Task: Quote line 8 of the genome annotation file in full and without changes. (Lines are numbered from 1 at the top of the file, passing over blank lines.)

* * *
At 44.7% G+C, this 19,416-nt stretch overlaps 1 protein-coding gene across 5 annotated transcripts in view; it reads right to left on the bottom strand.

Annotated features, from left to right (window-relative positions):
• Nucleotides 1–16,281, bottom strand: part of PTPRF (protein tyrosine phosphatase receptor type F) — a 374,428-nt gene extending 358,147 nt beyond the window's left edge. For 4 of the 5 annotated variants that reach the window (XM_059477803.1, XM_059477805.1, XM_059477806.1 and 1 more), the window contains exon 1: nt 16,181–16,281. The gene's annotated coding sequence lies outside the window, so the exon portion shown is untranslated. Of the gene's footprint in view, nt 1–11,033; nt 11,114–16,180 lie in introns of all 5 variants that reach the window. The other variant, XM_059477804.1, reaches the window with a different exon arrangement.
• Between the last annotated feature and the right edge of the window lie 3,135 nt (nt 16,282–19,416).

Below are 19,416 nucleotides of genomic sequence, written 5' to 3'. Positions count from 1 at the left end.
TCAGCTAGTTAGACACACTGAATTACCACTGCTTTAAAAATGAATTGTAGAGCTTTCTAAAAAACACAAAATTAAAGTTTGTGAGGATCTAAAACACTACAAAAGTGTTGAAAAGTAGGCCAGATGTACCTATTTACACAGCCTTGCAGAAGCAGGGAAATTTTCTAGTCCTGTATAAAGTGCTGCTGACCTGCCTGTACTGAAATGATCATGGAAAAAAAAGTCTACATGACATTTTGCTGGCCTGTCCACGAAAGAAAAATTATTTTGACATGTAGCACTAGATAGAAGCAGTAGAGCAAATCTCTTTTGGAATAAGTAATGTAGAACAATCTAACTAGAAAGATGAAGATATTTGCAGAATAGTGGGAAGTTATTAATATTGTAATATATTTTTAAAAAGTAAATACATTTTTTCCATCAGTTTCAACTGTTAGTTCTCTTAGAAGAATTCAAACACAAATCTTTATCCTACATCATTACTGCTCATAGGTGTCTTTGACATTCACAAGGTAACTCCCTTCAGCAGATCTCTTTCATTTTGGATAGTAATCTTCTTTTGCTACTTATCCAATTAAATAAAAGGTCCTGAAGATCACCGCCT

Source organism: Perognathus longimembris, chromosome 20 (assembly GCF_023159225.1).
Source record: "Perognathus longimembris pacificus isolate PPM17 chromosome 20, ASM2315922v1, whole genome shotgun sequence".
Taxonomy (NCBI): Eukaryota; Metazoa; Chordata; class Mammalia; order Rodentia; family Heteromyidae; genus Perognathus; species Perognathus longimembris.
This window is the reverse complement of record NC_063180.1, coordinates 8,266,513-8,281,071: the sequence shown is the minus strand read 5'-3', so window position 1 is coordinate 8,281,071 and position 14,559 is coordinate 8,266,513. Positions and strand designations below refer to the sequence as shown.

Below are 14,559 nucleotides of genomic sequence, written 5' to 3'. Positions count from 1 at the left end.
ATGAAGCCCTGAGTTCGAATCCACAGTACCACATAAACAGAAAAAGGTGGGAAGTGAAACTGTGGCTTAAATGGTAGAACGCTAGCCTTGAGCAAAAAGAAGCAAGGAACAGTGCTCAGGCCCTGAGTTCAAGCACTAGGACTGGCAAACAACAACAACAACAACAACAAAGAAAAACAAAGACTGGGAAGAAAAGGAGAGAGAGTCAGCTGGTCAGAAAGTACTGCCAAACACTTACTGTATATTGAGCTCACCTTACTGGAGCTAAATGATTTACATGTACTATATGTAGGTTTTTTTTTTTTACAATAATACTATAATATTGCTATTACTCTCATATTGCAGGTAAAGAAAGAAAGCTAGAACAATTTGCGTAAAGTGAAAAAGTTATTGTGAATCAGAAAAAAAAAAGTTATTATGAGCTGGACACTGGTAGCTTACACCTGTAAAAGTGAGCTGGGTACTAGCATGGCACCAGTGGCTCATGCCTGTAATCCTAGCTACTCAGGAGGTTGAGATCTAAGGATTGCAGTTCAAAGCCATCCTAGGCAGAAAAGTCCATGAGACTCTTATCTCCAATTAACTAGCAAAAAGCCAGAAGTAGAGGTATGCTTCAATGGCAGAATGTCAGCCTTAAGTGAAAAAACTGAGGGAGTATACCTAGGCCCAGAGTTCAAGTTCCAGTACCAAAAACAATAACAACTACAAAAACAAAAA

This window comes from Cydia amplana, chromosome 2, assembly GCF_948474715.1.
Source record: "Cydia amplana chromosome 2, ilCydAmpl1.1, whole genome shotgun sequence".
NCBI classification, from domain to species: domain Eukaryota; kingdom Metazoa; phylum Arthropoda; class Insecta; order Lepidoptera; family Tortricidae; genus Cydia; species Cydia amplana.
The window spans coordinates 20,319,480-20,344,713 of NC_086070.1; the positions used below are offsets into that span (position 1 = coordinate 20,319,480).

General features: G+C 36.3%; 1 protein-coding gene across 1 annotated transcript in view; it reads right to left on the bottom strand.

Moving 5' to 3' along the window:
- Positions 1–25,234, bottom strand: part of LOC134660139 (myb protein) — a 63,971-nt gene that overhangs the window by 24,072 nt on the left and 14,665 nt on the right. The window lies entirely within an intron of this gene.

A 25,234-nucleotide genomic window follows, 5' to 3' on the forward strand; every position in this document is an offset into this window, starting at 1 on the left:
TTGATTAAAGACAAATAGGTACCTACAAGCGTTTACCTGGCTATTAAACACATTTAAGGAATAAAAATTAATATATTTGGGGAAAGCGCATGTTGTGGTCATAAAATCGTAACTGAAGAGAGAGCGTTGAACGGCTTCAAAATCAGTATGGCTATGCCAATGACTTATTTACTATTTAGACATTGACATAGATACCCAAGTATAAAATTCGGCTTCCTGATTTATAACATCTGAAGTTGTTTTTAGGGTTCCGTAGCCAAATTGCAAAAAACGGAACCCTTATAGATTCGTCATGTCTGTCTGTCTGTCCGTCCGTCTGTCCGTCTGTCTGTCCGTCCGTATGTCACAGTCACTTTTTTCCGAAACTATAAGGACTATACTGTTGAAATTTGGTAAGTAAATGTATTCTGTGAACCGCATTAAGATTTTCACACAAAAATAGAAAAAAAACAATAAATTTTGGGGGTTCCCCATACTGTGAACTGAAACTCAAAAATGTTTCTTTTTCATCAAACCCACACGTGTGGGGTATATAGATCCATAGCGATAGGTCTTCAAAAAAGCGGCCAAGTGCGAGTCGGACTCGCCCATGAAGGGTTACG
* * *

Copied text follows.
Source record: "Perognathus longimembris pacificus isolate PPM17 chromosome 20, ASM2315922v1, whole genome shotgun sequence".